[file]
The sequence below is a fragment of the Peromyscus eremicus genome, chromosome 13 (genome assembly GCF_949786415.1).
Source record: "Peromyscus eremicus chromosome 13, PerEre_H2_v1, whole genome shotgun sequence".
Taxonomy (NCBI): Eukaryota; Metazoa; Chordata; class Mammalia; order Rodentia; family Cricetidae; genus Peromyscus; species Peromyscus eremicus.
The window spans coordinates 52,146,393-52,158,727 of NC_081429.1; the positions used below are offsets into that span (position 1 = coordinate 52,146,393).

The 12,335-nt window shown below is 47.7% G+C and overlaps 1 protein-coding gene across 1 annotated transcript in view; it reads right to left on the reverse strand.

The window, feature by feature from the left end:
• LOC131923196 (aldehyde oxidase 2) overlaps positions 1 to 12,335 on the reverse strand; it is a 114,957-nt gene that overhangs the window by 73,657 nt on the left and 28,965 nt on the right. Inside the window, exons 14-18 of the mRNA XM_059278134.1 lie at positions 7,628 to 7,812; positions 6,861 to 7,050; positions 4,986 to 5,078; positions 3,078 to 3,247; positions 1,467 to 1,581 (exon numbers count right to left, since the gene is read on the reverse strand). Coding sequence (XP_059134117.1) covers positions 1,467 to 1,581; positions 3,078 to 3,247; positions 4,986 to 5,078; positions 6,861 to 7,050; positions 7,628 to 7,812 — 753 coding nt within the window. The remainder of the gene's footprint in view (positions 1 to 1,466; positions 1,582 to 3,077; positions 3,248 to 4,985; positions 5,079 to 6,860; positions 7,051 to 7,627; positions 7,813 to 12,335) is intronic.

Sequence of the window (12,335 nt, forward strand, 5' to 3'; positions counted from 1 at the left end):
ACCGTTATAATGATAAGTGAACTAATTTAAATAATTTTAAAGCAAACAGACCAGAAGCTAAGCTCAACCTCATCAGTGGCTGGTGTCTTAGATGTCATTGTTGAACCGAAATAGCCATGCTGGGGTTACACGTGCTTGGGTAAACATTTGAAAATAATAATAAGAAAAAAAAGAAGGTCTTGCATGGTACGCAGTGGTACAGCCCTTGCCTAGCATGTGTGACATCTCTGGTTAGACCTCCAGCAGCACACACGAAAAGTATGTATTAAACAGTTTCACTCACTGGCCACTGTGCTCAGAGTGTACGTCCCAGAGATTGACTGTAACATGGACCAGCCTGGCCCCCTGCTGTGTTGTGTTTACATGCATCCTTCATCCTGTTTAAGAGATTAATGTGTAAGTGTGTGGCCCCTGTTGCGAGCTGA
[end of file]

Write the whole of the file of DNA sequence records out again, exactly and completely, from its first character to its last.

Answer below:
The sequence below is a fragment of the Peromyscus eremicus genome, chromosome 13 (genome assembly GCF_949786415.1).
Source record: "Peromyscus eremicus chromosome 13, PerEre_H2_v1, whole genome shotgun sequence".
Taxonomy (NCBI): Eukaryota; Metazoa; Chordata; class Mammalia; order Rodentia; family Cricetidae; genus Peromyscus; species Peromyscus eremicus.
The window spans coordinates 52,146,393-52,158,727 of NC_081429.1; the positions used below are offsets into that span (position 1 = coordinate 52,146,393).

The 12,335-nt window shown below is 47.7% G+C and overlaps 1 protein-coding gene across 1 annotated transcript in view; it reads right to left on the reverse strand.

The window, feature by feature from the left end:
• LOC131923196 (aldehyde oxidase 2) overlaps positions 1 to 12,335 on the reverse strand; it is a 114,957-nt gene that overhangs the window by 73,657 nt on the left and 28,965 nt on the right. Inside the window, exons 14-18 of the mRNA XM_059278134.1 lie at positions 7,628 to 7,812; positions 6,861 to 7,050; positions 4,986 to 5,078; positions 3,078 to 3,247; positions 1,467 to 1,581 (exon numbers count right to left, since the gene is read on the reverse strand). Coding sequence (XP_059134117.1) covers positions 1,467 to 1,581; positions 3,078 to 3,247; positions 4,986 to 5,078; positions 6,861 to 7,050; positions 7,628 to 7,812 — 753 coding nt within the window. The remainder of the gene's footprint in view (positions 1 to 1,466; positions 1,582 to 3,077; positions 3,248 to 4,985; positions 5,079 to 6,860; positions 7,051 to 7,627; positions 7,813 to 12,335) is intronic.

Sequence of the window (12,335 nt, forward strand, 5' to 3'; positions counted from 1 at the left end):
ACCGTTATAATGATAAGTGAACTAATTTAAATAATTTTAAAGCAAACAGACCAGAAGCTAAGCTCAACCTCATCAGTGGCTGGTGTCTTAGATGTCATTGTTGAACCGAAATAGCCATGCTGGGGTTACACGTGCTTGGGTAAACATTTGAAAATAATAATAAGAAAAAAAAGAAGGTCTTGCATGGTACGCAGTGGTACAGCCCTTGCCTAGCATGTGTGACATCTCTGGTTAGACCTCCAGCAGCACACACGAAAAGTATGTATTAAACAGTTTCACTCACTGGCCACTGTGCTCAGAGTGTACGTCCCAGAGATTGACTGTAACATGGACCAGCCTGGCCCCCTGCTGTGTTGTGTTTACATGCATCCTTCATCCTGTTTAAGAGATTAATGTGTAAGTGTGTGGCCCCTGTTGCGAGCTGA